One such submarine was the USS Flounder, one of the first of the large Gato Class ‘Fleet Boat’ vessels which represented the latest in undersea technology of the 1940s. With a tonnage of 1526, they were larger than Germany’s IXD2 submarines, with torpedoes that left no wake.

Flounder, under the command of Captain Bryan Pearson, was on one of its regular hunting and reconnaissance patrols off the Timor coast. By day Flounder remained mostly submerged to avoid detection by Japanese aircraft, and under cover of darkness would prowl low-hulled on the surface. It was then that Japanese supply vessels and barges would undertake the north-easterly run from which they could access relatively secure passage to points north and recently occupied territories. An easterly track offered passage to the Solomons by skirting north of New Guinea.

This night was to be different. Flounder’s impending encounter was to have unexpected consequences. They would impact upon the lives of many, extending well beyond the end of hostilities in 1945, when Japan finally surrendered.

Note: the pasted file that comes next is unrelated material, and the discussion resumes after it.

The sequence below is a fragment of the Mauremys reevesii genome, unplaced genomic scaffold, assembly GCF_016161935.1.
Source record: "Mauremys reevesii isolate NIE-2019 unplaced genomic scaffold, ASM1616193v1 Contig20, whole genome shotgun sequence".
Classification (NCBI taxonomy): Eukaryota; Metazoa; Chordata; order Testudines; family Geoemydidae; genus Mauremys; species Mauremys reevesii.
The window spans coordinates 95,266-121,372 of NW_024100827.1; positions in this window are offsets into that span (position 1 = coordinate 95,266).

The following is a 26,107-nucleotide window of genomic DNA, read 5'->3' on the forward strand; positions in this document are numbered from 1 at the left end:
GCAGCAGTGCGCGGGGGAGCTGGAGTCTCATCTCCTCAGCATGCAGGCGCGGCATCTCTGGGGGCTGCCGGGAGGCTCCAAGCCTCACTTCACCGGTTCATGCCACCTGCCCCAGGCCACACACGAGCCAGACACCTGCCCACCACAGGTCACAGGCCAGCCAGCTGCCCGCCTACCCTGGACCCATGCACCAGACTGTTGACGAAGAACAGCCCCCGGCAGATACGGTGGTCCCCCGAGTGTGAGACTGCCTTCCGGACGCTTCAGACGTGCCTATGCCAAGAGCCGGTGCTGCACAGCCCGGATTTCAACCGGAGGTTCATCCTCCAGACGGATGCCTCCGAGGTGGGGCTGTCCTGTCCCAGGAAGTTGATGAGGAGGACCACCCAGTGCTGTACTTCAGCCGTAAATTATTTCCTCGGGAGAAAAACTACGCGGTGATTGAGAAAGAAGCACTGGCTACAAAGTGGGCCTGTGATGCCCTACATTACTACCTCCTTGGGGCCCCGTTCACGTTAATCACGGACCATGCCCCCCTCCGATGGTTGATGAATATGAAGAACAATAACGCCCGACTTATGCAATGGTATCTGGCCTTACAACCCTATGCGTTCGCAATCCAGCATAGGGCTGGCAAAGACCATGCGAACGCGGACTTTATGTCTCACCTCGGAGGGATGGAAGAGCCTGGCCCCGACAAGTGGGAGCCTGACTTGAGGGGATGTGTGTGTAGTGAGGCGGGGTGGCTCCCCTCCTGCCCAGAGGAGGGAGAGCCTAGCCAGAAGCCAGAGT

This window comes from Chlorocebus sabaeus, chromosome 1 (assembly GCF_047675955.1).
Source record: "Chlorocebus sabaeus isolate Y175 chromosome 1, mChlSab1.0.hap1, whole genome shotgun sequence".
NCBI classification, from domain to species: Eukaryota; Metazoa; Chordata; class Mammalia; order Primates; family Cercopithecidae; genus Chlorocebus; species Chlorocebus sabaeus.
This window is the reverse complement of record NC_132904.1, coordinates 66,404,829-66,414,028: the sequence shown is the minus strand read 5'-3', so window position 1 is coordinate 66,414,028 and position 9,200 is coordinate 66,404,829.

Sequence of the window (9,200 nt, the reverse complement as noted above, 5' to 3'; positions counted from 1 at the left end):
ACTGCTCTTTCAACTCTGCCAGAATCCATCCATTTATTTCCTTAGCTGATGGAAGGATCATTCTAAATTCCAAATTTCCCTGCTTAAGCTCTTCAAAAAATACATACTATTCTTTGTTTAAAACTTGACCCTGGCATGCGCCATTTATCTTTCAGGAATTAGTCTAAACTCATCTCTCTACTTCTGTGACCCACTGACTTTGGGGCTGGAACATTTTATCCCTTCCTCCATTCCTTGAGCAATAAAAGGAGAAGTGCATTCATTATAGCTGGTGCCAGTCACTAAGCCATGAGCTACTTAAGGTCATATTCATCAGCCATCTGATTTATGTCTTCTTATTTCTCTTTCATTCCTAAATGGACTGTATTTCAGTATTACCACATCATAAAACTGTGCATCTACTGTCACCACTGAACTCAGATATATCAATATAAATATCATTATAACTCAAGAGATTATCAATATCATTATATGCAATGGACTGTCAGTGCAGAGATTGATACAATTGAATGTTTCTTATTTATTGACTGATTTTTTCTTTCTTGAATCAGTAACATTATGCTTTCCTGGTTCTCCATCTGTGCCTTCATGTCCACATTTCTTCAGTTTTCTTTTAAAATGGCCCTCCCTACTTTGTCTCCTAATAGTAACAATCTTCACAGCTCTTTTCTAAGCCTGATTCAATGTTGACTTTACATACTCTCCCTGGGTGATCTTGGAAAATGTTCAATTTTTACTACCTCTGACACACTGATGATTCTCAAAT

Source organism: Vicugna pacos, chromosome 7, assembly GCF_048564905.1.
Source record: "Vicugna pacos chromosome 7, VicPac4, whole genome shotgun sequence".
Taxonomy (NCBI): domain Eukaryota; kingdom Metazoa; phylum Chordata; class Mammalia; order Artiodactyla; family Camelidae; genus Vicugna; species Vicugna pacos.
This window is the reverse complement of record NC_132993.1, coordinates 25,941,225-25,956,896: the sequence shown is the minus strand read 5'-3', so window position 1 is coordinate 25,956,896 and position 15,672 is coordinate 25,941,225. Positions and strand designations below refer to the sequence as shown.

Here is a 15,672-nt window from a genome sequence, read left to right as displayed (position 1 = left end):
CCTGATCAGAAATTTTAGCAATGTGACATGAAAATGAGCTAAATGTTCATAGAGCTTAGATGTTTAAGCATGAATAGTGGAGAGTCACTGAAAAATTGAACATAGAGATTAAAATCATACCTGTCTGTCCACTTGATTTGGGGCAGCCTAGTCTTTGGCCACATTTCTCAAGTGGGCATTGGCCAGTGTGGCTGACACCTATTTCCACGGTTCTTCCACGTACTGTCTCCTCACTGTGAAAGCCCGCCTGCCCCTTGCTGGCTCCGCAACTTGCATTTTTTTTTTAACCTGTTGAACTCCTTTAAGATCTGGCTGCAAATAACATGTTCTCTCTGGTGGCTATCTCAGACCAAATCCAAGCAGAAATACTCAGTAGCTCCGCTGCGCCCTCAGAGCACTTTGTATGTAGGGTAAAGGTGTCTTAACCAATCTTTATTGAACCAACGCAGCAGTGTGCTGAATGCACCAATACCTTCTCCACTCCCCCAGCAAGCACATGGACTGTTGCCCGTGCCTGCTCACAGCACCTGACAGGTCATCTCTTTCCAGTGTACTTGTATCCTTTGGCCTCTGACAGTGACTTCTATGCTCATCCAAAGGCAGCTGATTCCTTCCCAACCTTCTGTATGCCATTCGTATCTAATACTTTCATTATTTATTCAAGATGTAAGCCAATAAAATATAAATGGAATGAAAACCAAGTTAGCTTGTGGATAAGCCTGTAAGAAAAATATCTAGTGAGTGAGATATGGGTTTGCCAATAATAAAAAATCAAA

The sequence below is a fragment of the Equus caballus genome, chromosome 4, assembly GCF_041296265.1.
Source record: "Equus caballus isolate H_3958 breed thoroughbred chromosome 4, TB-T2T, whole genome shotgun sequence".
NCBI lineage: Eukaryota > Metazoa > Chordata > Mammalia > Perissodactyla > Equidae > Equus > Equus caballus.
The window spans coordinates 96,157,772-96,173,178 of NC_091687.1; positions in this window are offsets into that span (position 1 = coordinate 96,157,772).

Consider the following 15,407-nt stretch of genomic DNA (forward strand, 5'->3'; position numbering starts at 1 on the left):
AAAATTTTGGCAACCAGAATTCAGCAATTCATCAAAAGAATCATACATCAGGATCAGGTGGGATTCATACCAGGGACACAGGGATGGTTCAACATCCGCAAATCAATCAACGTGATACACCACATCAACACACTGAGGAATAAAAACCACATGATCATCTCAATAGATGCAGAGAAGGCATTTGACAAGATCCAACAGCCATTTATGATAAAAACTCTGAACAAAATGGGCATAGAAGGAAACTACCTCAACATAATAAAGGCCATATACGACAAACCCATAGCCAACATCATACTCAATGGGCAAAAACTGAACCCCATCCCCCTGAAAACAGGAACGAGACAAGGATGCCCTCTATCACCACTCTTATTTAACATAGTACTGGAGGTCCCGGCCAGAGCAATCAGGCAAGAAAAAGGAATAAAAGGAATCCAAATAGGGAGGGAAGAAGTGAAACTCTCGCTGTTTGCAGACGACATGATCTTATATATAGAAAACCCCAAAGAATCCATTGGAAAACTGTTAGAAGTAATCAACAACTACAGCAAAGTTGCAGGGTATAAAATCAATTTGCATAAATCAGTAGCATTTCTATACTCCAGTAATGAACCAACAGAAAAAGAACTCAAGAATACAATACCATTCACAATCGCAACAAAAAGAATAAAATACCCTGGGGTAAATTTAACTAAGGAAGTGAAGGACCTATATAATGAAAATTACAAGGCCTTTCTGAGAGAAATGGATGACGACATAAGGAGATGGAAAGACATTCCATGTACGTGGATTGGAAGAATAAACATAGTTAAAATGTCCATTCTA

The afternoon was fast fading into dusk, which would be followed by a rapid transition to night, a characteristic of the tropics. Flounder edged upwards to periscope depth. The submarine’s Soundman had picked up the faint throbbing pulses of a ship’s screws and the skipper wondered what might be awaiting them on the surface.

Commander Pearson twisted the whirring scope slowly on its axis, his head bent forward and pushed against the rubber cushion of the calibrated eyepiece. As he scanned the surface Pearson experienced some difficulty in maintaining a clear view and was obliged to work the scope up and down on its shaft between the rise and fall of the lumpy seas. The detected signal suggested either a small vessel or a distant target. The sonar soon confirmed the former.

His interest was snared by a shadow-like smudge on the blurred horizon line. ‘Contact nor’-east,’ he called for the benefit of the watch. ‘Bearing three two-zero. Range six thousand.’ The watch members clustered about the periscope alcove in the lower bridge murmured among themselves in response to the news. The boredom of the past fifty hours might be coming to an end.

Pearson completed a final slow sweep then retracted the scope. He turned to Steven Ault, his Executive Officer. ‘Probably a freighter. We’ll track it until dark. Then we’ll go upstairs to see what we have.’